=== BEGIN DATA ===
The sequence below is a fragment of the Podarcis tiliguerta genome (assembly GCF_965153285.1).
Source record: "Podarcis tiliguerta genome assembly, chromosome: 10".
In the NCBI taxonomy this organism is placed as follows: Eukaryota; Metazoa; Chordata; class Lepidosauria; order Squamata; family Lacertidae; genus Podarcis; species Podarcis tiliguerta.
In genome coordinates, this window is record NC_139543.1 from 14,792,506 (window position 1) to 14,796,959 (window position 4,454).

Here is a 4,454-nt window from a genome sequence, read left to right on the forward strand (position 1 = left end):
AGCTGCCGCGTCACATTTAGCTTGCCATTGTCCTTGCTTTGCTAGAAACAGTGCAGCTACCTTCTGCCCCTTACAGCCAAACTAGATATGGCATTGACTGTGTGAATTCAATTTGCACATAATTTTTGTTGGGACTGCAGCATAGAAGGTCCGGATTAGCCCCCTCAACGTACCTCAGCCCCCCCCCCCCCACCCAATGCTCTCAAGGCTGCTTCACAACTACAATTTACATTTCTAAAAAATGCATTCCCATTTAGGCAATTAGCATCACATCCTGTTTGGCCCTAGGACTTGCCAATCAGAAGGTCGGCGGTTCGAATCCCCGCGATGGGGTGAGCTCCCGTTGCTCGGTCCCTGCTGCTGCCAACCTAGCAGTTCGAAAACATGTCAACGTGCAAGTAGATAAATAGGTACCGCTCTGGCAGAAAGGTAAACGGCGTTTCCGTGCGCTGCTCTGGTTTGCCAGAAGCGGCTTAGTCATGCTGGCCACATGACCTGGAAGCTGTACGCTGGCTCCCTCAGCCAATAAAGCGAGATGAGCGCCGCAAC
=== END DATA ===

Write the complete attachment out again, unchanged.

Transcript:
The sequence below is a fragment of the Podarcis tiliguerta genome (assembly GCF_965153285.1).
Source record: "Podarcis tiliguerta genome assembly, chromosome: 10".
In the NCBI taxonomy this organism is placed as follows: Eukaryota; Metazoa; Chordata; class Lepidosauria; order Squamata; family Lacertidae; genus Podarcis; species Podarcis tiliguerta.
In genome coordinates, this window is record NC_139543.1 from 14,792,506 (window position 1) to 14,796,959 (window position 4,454).

Here is a 4,454-nt window from a genome sequence, read left to right on the forward strand (position 1 = left end):
AGCTGCCGCGTCACATTTAGCTTGCCATTGTCCTTGCTTTGCTAGAAACAGTGCAGCTACCTTCTGCCCCTTACAGCCAAACTAGATATGGCATTGACTGTGTGAATTCAATTTGCACATAATTTTTGTTGGGACTGCAGCATAGAAGGTCCGGATTAGCCCCCTCAACGTACCTCAGCCCCCCCCCCCCCACCCAATGCTCTCAAGGCTGCTTCACAACTACAATTTACATTTCTAAAAAATGCATTCCCATTTAGGCAATTAGCATCACATCCTGTTTGGCCCTAGGACTTGCCAATCAGAAGGTCGGCGGTTCGAATCCCCGCGATGGGGTGAGCTCCCGTTGCTCGGTCCCTGCTGCTGCCAACCTAGCAGTTCGAAAACATGTCAACGTGCAAGTAGATAAATAGGTACCGCTCTGGCAGAAAGGTAAACGGCGTTTCCGTGCGCTGCTCTGGTTTGCCAGAAGCGGCTTAGTCATGCTGGCCACATGACCTGGAAGCTGTACGCTGGCTCCCTCAGCCAATAAAGCGAGATGAGCGCCGCAAC